Kirkby Overblow is a village and civil parish in the Harrogate district of North Yorkshire, England. It is situated between Wetherby and Harrogate and lies to the west of Sicklinghall and the east of Leeds Bradford International Airport. It has a church called All Saints and a Church of England primary school affiliated with the church. There are two pubs in Kirkby Overblow. The Shoulder of Mutton, which boasts a large beer garden, and the Star and Garter. Kirkby Overblow has a bus stop, but no railway station or post office.
All Saints Church
|Population||462 (2011 census)|
|OS grid reference||SE325492|
|Sovereign state||United Kingdom|
|EU Parliament||Yorkshire and the Humber|
The first written reference to Kirkby Overblow appears in the Domesday Book, where it appears as Cherchebi. The Kirkby part of the name is a common prefix, simply meaning a settlement by a church, while Overblow is a corruption of Oreblow, a reference to the village's iron-smelting past.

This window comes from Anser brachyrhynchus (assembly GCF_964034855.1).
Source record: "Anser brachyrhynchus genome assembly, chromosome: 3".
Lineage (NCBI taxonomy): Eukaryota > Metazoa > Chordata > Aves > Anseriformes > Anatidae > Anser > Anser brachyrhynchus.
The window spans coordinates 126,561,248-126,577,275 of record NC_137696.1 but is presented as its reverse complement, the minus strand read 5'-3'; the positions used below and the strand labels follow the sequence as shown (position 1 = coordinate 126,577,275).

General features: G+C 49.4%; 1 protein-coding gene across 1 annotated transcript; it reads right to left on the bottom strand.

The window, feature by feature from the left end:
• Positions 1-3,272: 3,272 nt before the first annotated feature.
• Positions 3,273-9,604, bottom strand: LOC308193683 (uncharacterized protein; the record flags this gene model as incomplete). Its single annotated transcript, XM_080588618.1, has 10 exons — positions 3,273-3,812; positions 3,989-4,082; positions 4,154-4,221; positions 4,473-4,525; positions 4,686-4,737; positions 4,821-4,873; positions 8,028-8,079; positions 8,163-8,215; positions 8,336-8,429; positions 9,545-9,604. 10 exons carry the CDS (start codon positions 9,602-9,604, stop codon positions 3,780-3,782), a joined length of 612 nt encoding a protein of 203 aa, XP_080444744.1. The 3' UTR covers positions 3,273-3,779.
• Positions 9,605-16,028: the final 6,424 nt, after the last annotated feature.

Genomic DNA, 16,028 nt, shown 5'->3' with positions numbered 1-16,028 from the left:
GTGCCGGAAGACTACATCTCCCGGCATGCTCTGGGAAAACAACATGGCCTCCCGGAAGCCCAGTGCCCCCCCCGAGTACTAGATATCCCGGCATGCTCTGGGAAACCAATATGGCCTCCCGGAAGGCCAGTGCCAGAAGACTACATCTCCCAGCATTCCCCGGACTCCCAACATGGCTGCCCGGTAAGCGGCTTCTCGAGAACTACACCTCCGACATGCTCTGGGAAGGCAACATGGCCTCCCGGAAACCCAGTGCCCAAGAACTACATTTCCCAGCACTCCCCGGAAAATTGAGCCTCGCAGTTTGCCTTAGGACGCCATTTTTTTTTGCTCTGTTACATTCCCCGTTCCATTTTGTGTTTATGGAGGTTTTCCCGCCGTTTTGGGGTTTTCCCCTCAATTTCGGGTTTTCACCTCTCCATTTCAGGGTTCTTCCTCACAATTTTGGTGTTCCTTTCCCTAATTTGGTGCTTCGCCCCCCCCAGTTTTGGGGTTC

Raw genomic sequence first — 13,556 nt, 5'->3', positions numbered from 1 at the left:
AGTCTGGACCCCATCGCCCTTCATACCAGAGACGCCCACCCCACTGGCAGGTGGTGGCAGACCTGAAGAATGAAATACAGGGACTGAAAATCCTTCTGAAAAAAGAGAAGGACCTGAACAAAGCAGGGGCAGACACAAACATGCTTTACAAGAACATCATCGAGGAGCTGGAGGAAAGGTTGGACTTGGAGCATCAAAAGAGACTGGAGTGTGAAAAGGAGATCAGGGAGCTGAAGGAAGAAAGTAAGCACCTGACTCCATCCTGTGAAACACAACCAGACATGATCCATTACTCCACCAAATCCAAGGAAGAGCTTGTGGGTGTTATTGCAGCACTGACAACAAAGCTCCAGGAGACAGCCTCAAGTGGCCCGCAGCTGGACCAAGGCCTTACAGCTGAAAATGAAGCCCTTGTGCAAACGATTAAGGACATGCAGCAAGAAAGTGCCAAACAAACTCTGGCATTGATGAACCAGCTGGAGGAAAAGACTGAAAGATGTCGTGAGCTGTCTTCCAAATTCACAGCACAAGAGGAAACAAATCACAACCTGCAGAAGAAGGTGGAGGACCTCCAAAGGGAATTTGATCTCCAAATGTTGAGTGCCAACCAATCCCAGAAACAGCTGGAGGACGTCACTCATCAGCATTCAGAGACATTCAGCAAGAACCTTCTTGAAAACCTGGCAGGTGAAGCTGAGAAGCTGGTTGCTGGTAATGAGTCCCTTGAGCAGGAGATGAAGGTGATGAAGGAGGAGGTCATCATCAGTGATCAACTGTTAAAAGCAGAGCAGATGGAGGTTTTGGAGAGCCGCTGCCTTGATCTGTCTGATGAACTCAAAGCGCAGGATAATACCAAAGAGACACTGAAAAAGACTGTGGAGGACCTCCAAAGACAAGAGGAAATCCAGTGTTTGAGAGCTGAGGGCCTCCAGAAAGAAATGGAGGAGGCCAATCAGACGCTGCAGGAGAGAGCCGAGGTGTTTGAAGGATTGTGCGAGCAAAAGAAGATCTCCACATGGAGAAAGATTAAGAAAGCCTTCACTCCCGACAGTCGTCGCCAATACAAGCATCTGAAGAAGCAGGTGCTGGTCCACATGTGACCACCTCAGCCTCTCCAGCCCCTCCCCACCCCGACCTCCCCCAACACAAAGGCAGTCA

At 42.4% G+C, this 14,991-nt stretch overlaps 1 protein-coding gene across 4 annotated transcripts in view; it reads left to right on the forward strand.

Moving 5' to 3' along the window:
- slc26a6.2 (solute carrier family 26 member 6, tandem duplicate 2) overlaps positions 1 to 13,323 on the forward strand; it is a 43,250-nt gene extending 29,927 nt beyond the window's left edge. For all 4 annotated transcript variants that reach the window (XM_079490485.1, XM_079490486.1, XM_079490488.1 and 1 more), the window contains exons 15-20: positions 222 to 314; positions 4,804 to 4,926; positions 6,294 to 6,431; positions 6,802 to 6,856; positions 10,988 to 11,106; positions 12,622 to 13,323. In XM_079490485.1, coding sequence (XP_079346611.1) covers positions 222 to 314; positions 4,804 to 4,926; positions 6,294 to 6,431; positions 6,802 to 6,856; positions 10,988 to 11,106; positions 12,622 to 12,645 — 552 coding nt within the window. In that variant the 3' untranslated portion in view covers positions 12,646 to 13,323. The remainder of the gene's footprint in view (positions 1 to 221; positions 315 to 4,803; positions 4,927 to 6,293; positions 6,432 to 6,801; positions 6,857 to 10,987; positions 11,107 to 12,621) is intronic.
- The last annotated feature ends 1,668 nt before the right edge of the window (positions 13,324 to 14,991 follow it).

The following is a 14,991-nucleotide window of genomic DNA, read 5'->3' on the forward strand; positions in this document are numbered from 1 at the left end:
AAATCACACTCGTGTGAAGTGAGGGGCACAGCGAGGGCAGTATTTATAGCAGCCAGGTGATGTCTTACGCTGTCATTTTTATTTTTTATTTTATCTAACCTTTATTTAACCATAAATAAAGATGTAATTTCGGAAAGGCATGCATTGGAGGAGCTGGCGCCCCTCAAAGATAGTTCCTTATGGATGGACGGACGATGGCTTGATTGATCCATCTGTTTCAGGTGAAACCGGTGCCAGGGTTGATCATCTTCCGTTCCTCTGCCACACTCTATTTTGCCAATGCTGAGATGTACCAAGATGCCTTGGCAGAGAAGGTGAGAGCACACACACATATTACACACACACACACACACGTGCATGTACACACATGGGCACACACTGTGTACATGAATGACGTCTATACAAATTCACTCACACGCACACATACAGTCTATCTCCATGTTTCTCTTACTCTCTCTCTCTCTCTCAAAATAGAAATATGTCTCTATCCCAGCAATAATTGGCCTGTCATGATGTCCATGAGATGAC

Kirkby Overblow was a large ancient parish, which included the townships of Kearby with Netherby (including the hamlets of Kearby and Netherby), Rigton (which later became North Rigton), Sicklinghall and Stainburn. All these places became separate civil parishes in 1866.
Climate in this area has mild differences between highs and lows, and there is adequate rainfall year-round. The Köppen Climate Classification subtype for this climate is "Cfb" (Marine West Coast Climate/Oceanic climate).
- UK Census (2011). "Local Area Report – Kirkby Overblow Parish (1170217033)". Nomis. Office for National Statistics. Retrieved 16 March 2018.
- Orblauers - A History of Kirkby Overblow, Kearby-with-Netherby and Dunkeswick, published 1995. ISBN 0-9525598-0-3
- The National Gazetteer of Great Britain and Ireland (1868) on GENUKI
- Vision of Britain website
- Climate summary for Barnsley (closest city on record)
|Wikimedia Commons has media related to Kirkby Overblow.|
- Village website
- Church website
- All Saints C.E. Primary School
- "The Ancient Parish of Kirkby Overblow". GENUKI. Retrieved 29 October 2007.